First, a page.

Regarding the difference between the sentences above:

I'm confused about the commas. Does the bit ", die lesen," imply that women in general read, and that they are dangerous? Or does the title imply "Those women who read are dangerous."

The version with commas is the title of a bestseller by Stefan Bollmann. The complete title is "Frauen, die lesen, sind gefährlich. Lesende Frauen in Malerei und Fotografie".

The English title became: "Women Who Read Are Dangerous" not "Women, Who Read, Are Dangerous"


The sentence means "[Those] women who read are dangerous".

The commas are mandatory because "die lesen" is a subclause (a Relativsatz) and a subclause must be separated from the main clause by commas (§74 of the official rules). Comma rules differ between German and English.

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    What are the "official rules"? – Quora Feans Jan 25 at 0:59
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    Note that the commas change the meaning in English; with commas it implies all women read, and without it's similar to "Those women..." I'm still unclear on how the German version isn't ambiguous. – RDBury Jan 25 at 3:59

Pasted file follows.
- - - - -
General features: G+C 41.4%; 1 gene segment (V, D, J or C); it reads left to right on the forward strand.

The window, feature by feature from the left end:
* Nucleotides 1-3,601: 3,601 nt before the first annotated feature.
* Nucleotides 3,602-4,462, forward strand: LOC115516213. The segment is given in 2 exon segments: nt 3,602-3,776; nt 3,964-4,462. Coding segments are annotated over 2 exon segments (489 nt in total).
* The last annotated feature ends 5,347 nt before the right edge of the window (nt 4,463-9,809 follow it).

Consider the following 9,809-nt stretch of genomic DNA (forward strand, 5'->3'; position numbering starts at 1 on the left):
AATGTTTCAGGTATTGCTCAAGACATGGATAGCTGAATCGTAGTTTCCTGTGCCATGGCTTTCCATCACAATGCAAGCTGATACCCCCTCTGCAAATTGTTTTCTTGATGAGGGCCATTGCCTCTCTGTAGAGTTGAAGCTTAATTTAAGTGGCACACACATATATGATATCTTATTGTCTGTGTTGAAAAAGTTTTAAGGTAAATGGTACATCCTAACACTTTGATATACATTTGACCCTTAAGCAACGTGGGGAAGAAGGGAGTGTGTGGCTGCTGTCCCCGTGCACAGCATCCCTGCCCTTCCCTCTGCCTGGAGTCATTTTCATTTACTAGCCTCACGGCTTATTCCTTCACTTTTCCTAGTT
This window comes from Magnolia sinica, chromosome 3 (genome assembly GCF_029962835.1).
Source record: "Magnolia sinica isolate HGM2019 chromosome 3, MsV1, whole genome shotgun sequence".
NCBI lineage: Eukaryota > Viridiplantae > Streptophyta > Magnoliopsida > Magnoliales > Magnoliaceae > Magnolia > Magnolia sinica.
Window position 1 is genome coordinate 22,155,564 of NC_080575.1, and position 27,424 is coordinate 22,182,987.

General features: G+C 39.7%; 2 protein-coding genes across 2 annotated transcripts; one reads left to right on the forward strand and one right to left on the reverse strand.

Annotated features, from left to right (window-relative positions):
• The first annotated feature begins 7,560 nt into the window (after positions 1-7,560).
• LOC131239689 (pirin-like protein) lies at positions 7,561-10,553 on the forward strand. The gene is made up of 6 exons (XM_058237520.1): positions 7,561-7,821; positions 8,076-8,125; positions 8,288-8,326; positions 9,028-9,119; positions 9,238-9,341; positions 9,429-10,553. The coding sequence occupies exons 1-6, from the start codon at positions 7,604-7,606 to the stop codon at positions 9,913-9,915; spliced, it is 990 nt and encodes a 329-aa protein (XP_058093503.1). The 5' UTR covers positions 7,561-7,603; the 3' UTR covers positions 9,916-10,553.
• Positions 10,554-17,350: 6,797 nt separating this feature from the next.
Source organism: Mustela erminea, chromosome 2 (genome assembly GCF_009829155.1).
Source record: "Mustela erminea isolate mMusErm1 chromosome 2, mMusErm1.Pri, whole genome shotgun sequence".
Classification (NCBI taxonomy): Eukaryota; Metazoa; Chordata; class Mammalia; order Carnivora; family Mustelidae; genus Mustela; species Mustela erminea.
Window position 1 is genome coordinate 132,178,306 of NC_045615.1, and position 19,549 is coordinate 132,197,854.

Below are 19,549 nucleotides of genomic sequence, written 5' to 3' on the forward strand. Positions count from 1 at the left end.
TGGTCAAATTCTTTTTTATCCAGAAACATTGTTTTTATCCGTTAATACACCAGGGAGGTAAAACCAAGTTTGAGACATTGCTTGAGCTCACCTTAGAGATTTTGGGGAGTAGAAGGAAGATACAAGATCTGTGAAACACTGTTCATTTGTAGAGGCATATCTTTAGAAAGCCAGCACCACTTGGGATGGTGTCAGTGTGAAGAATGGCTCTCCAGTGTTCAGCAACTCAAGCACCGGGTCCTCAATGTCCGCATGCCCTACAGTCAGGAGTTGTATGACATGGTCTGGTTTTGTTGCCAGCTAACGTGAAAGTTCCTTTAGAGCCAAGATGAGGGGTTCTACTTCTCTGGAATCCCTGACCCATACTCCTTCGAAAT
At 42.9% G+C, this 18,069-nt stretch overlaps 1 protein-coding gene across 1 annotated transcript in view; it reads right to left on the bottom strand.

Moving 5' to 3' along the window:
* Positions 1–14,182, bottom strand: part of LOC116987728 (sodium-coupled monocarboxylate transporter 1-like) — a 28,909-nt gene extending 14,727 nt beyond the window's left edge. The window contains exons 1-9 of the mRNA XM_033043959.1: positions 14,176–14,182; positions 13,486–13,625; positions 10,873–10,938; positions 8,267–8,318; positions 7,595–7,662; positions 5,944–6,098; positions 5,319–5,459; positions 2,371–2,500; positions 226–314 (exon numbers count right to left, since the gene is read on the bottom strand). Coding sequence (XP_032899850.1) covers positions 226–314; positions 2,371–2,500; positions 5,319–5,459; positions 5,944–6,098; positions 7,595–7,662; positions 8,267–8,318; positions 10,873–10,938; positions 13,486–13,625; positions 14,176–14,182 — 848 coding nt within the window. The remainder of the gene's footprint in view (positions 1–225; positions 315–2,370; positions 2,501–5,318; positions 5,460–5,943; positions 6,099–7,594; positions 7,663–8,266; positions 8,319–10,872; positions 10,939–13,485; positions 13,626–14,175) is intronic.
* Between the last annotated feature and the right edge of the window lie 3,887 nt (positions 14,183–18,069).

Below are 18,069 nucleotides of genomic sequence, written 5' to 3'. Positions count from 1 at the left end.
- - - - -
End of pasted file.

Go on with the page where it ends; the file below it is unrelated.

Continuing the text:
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    @RDBury - "with commas it implies all women read" - This meaning does not exist in German. – mic Jan 25 at 8:13
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    @RDBury, furthermore I would argue that the ambiguity exists only in written German. If you read the sentence out aloud, the "sentence melody" (no idea whether that term makes sense in English) will be different depending on which meaning is intended. – Carsten S Jan 25 at 10:50

The distinction between defining and non-defining relative clauses with regards to commas does not exist in German. Commas are mandatory in both cases. When reading, you will have to decide from context or by common sense which one it is.

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